The support from the Senate's top Democrat in a heated intraparty debate came as the Senate prepared to vote on the contentious bill as early as Wednesday.
Reid, D-Nev., told reporters after a weekly lunch among Senate Democrats he told Senate Armed Services Committee Chairman Carl Levin, D-Mich., he backed the measure by Gillibrand, D-N.Y.
Gillibrand's proposed Military Justice Improvement Act would give military prosecutors rather than commanders the power to decide which sexual assaults to try. The goal is to increase the number of people who report cases without fear of retaliation, Gillibrand says.
Reid is the 50th senator to say publicly he would vote yes on Gillibrand's amendment to a broader defense-authorization bill.
Levin is the co-author with Sen. Claire McCaskill, D-Mo., of a bill that would keep military commanders as part of the effort to combat sexual assaults but would strip them of their ability to overturn convictions.
The McCaskill-Levin bill would also require a senior military officer to review decisions by commanders who decline to prosecute sexual assault cases. And it would remove statutes of limitations for court-martial proceedings on sexual assaults.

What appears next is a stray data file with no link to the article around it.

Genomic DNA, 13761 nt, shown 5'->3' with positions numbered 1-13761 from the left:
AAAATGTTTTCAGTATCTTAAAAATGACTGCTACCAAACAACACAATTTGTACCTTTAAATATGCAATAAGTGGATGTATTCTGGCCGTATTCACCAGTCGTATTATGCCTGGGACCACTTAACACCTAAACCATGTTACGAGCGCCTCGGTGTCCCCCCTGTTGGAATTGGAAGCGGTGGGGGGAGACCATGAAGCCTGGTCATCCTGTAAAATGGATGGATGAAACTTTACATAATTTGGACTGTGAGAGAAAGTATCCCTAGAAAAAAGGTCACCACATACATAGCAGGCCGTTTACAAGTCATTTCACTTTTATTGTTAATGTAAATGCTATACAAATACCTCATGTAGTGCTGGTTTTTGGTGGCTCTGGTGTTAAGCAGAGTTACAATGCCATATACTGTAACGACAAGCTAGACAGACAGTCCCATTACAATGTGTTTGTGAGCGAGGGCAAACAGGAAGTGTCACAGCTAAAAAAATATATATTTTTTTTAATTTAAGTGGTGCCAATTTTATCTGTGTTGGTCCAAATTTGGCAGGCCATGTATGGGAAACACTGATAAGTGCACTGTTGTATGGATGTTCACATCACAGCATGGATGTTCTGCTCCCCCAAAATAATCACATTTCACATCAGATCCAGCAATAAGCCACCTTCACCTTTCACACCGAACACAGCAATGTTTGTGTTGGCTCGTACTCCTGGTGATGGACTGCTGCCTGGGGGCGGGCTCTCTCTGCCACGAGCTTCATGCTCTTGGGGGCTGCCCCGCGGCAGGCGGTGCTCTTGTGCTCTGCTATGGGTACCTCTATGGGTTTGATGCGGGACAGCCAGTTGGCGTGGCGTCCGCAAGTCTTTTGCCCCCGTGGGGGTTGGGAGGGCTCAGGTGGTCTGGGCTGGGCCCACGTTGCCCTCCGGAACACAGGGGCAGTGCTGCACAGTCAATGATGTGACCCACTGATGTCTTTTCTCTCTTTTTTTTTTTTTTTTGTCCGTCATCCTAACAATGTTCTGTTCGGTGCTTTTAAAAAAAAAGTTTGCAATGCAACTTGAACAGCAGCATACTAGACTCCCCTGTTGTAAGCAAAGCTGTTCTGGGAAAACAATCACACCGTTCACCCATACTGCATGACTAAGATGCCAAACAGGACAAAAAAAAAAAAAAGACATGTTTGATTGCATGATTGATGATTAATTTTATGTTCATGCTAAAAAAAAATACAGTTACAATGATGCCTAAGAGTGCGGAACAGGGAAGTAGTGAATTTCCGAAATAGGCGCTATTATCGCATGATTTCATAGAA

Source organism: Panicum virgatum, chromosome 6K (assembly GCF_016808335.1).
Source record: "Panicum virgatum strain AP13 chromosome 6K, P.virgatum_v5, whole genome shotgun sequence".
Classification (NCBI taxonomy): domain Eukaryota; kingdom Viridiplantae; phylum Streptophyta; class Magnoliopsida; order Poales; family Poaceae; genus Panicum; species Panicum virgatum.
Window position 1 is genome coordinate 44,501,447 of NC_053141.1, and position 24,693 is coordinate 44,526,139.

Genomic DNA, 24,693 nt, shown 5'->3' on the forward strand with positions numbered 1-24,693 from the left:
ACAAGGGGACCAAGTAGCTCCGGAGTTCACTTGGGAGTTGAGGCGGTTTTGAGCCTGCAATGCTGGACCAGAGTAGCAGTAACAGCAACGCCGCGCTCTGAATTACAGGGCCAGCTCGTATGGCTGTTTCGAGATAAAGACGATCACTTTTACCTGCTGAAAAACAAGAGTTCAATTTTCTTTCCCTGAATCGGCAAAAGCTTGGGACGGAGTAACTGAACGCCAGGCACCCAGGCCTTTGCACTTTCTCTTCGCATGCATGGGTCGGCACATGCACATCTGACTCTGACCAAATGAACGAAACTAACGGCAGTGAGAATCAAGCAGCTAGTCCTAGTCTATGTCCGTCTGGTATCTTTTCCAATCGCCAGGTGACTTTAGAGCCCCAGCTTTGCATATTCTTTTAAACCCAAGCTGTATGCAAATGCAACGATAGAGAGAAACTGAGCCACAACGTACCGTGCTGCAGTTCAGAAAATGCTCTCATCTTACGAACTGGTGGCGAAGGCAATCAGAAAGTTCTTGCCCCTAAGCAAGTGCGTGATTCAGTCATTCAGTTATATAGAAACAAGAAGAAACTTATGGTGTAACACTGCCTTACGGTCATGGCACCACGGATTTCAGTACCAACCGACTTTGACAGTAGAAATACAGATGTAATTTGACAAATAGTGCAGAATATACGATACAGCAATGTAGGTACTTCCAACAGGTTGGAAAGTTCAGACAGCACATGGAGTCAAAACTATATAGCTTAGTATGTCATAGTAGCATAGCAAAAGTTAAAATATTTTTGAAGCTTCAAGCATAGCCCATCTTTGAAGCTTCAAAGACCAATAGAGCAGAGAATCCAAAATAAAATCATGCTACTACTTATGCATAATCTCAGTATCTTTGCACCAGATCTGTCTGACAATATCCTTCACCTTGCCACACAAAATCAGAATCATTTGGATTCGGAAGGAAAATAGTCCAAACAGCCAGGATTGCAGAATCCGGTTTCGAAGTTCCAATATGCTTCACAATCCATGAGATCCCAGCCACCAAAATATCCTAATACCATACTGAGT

The Pentagon says sexual-assault prosecutions must stay with military commanders to maintain good order and discipline.
Female senators from both sides of the aisle said Tuesday they supported Gillibrand's bill and spoke out against sexual assault in the military.
"When you join the military and you face the enemy, you shouldn't have to fear the enemy within," Sen. Barbara Mikulski, D-Md., was quoted by The Wall Street Journal as saying.
"We're not going to let this go. This is not going to be something where we pass these reforms and that's the end of the story," said Sen. Kelly Ayotte, R-N.H.
McCaskill said on the Senate floor Tuesday she wanted to make sure the focus on this policy disagreement didn't take away from the broader effort to address sexual assaults in the armed services.
"I would be less than candid if I didn't say it has been frustrating to have one policy difference dominate the discussion of this issue over the previous few weeks without anyone even realizing the historic reforms that are contained in this bill," she said of her measure.
Senate Minority Leader Mitch McConnell, R-Ky., told reporters Tuesday he hadn't decided which bill he would support. Senate Majority Whip Richard Durbin of Illinois, the second-highest Senate Democrat, told the Journal through an aide he too hadn't reached a decision.
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